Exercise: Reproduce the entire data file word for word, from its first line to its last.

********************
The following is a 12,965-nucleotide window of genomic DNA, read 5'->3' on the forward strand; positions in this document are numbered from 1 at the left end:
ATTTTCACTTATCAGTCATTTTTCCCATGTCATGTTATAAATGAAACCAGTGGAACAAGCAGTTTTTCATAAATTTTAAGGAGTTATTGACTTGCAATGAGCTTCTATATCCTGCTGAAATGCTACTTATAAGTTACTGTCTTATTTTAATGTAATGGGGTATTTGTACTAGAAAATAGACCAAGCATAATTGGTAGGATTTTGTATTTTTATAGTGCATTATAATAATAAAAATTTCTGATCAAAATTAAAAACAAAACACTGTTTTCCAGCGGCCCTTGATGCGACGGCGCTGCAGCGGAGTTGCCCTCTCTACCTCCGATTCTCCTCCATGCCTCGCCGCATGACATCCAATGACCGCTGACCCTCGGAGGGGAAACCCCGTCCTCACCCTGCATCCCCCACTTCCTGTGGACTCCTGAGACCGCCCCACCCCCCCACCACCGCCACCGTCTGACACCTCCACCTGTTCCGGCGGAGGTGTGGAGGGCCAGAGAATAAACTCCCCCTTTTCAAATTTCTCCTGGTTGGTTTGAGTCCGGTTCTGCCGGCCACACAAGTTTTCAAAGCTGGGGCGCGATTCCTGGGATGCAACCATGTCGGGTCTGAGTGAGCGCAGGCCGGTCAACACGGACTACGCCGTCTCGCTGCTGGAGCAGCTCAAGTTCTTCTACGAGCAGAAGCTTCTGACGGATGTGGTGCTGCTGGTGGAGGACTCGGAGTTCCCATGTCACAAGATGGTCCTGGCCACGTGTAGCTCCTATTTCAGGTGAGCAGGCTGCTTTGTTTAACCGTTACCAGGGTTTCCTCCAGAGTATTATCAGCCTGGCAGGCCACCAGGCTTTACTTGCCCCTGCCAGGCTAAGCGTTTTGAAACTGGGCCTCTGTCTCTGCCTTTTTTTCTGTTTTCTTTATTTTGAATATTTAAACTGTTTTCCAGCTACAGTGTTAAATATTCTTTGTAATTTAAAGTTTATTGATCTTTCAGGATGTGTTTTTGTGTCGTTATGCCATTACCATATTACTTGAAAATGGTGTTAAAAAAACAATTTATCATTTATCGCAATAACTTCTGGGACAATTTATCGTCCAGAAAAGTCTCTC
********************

The following is a 12,965-nucleotide window of genomic DNA, read 5'->3' on the forward strand; positions in this document are numbered from 1 at the left end:
ATTTTCACTTATCAGTCATTTTTCCCATGTCATGTTATAAATGAAACCAGTGGAACAAGCAGTTTTTCATAAATTTTAAGGAGTTATTGACTTGCAATGAGCTTCTATATCCTGCTGAAATGCTACTTATAAGTTACTGTCTTATTTTAATGTAATGGGGTATTTGTACTAGAAAATAGACCAAGCATAATTGGTAGGATTTTGTATTTTTATAGTGCATTATAATAATAAAAATTTCTGATCAAAATTAAAAACAAAACACTGTTTTCCAGCGGCCCTTGATGCGACGGCGCTGCAGCGGAGTTGCCCTCTCTACCTCCGATTCTCCTCCATGCCTCGCCGCATGACATCCAATGACCGCTGACCCTCGGAGGGGAAACCCCGTCCTCACCCTGCATCCCCCACTTCCTGTGGACTCCTGAGACCGCCCCACCCCCCCACCACCGCCACCGTCTGACACCTCCACCTGTTCCGGCGGAGGTGTGGAGGGCCAGAGAATAAACTCCCCCTTTTCAAATTTCTCCTGGTTGGTTTGAGTCCGGTTCTGCCGGCCACACAAGTTTTCAAAGCTGGGGCGCGATTCCTGGGATGCAACCATGTCGGGTCTGAGTGAGCGCAGGCCGGTCAACACGGACTACGCCGTCTCGCTGCTGGAGCAGCTCAAGTTCTTCTACGAGCAGAAGCTTCTGACGGATGTGGTGCTGCTGGTGGAGGACTCGGAGTTCCCATGTCACAAGATGGTCCTGGCCACGTGTAGCTCCTATTTCAGGTGAGCAGGCTGCTTTGTTTAACCGTTACCAGGGTTTCCTCCAGAGTATTATCAGCCTGGCAGGCCACCAGGCTTTACTTGCCCCTGCCAGGCTAAGCGTTTTGAAACTGGGCCTCTGTCTCTGCCTTTTTTTCTGTTTTCTTTATTTTGAATATTTAAACTGTTTTCCAGCTACAGTGTTAAATATTCTTTGTAATTTAAAGTTTATTGATCTTTCAGGATGTGTTTTTGTGTCGTTATGCCATTACCATATTACTTGAAAATGGTGTTAAAAAAACAATTTATCATTTATCGCAATAACTTCTGGGACAATTTATCGTCCAGAAAAGTCTCTC